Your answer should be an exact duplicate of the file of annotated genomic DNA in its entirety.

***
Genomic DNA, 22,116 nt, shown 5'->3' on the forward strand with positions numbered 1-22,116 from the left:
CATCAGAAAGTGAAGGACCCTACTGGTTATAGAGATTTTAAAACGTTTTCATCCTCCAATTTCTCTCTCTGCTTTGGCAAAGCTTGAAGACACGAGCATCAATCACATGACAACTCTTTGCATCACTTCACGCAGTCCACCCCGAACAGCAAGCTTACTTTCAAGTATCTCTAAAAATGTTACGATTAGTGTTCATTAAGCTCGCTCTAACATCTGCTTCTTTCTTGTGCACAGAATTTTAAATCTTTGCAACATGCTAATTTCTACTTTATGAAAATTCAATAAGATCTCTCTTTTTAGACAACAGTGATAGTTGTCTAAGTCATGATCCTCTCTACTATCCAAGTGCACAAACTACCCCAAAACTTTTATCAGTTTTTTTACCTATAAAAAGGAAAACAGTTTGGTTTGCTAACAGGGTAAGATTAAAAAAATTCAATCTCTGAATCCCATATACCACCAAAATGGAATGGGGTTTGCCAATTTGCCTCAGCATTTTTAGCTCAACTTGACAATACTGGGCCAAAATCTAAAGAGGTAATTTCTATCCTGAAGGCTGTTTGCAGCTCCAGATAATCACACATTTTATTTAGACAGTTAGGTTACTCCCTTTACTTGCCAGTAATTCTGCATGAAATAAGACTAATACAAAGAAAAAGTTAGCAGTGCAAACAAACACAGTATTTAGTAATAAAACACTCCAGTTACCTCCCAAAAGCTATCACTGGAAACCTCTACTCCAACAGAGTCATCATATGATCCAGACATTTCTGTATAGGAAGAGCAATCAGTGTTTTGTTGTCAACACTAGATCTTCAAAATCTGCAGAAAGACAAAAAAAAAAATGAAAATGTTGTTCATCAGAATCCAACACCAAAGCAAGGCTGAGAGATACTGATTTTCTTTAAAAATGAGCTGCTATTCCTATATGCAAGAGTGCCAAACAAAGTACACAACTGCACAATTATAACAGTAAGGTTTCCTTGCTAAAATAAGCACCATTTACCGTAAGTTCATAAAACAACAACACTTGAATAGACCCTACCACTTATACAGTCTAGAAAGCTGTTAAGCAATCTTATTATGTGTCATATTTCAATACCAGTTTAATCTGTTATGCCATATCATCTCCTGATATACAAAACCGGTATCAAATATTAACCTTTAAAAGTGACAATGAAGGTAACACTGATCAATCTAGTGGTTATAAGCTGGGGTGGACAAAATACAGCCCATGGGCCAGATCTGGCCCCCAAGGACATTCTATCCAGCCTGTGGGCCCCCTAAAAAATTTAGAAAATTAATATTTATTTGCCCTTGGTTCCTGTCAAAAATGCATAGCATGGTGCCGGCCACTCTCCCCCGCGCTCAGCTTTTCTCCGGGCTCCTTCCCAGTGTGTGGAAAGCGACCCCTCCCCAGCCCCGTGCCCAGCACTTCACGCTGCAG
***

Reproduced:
Genomic DNA, 22,116 nt, shown 5'->3' on the forward strand with positions numbered 1-22,116 from the left:
CATCAGAAAGTGAAGGACCCTACTGGTTATAGAGATTTTAAAACGTTTTCATCCTCCAATTTCTCTCTCTGCTTTGGCAAAGCTTGAAGACACGAGCATCAATCACATGACAACTCTTTGCATCACTTCACGCAGTCCACCCCGAACAGCAAGCTTACTTTCAAGTATCTCTAAAAATGTTACGATTAGTGTTCATTAAGCTCGCTCTAACATCTGCTTCTTTCTTGTGCACAGAATTTTAAATCTTTGCAACATGCTAATTTCTACTTTATGAAAATTCAATAAGATCTCTCTTTTTAGACAACAGTGATAGTTGTCTAAGTCATGATCCTCTCTACTATCCAAGTGCACAAACTACCCCAAAACTTTTATCAGTTTTTTTACCTATAAAAAGGAAAACAGTTTGGTTTGCTAACAGGGTAAGATTAAAAAAATTCAATCTCTGAATCCCATATACCACCAAAATGGAATGGGGTTTGCCAATTTGCCTCAGCATTTTTAGCTCAACTTGACAATACTGGGCCAAAATCTAAAGAGGTAATTTCTATCCTGAAGGCTGTTTGCAGCTCCAGATAATCACACATTTTATTTAGACAGTTAGGTTACTCCCTTTACTTGCCAGTAATTCTGCATGAAATAAGACTAATACAAAGAAAAAGTTAGCAGTGCAAACAAACACAGTATTTAGTAATAAAACACTCCAGTTACCTCCCAAAAGCTATCACTGGAAACCTCTACTCCAACAGAGTCATCATATGATCCAGACATTTCTGTATAGGAAGAGCAATCAGTGTTTTGTTGTCAACACTAGATCTTCAAAATCTGCAGAAAGACAAAAAAAAAAATGAAAATGTTGTTCATCAGAATCCAACACCAAAGCAAGGCTGAGAGATACTGATTTTCTTTAAAAATGAGCTGCTATTCCTATATGCAAGAGTGCCAAACAAAGTACACAACTGCACAATTATAACAGTAAGGTTTCCTTGCTAAAATAAGCACCATTTACCGTAAGTTCATAAAACAACAACACTTGAATAGACCCTACCACTTATACAGTCTAGAAAGCTGTTAAGCAATCTTATTATGTGTCATATTTCAATACCAGTTTAATCTGTTATGCCATATCATCTCCTGATATACAAAACCGGTATCAAATATTAACCTTTAAAAGTGACAATGAAGGTAACACTGATCAATCTAGTGGTTATAAGCTGGGGTGGACAAAATACAGCCCATGGGCCAGATCTGGCCCCCAAGGACATTCTATCCAGCCTGTGGGCCCCCTAAAAAATTTAGAAAATTAATATTTATTTGCCCTTGGTTCCTGTCAAAAATGCATAGCATGGTGCCGGCCACTCTCCCCCGCGCTCAGCTTTTCTCCGGGCTCCTTCCCAGTGTGTGGAAAGCGACCCCTCCCCAGCCCCGTGCCCAGCACTTCACGCTGCAG